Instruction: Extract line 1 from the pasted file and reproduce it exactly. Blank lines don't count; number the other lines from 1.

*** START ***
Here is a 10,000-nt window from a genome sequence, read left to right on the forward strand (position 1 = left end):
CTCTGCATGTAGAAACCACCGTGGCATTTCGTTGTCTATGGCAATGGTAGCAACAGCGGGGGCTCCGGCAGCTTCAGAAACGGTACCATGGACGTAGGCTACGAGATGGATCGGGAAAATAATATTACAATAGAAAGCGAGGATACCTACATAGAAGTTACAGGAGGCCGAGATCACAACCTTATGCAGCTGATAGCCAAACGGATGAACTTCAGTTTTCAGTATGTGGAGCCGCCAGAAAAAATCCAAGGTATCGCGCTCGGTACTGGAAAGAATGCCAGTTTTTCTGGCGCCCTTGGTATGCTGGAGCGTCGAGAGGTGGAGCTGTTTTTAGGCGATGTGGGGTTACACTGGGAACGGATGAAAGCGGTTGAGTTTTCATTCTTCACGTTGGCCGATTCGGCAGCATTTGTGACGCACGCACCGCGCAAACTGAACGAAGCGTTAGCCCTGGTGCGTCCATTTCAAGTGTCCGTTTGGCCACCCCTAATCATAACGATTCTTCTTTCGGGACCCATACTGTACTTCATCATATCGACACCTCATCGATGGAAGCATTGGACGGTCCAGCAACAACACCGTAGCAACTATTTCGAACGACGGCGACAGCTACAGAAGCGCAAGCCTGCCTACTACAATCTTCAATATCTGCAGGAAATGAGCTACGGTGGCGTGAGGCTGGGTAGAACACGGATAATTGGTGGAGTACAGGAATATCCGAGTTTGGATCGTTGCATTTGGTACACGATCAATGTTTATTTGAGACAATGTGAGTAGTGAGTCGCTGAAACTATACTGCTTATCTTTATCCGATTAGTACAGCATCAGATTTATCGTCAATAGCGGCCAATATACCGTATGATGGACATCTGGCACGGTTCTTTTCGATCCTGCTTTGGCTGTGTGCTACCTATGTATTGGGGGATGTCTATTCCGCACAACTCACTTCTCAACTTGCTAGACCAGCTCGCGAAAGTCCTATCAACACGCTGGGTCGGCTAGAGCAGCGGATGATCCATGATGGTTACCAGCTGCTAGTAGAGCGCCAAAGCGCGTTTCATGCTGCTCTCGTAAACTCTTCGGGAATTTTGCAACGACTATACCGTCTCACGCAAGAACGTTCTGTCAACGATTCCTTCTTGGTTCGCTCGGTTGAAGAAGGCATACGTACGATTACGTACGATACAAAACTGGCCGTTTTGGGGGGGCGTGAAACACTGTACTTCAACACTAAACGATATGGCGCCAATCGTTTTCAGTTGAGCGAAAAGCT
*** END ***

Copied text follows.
Here is a 10,000-nt window from a genome sequence, read left to right on the forward strand (position 1 = left end):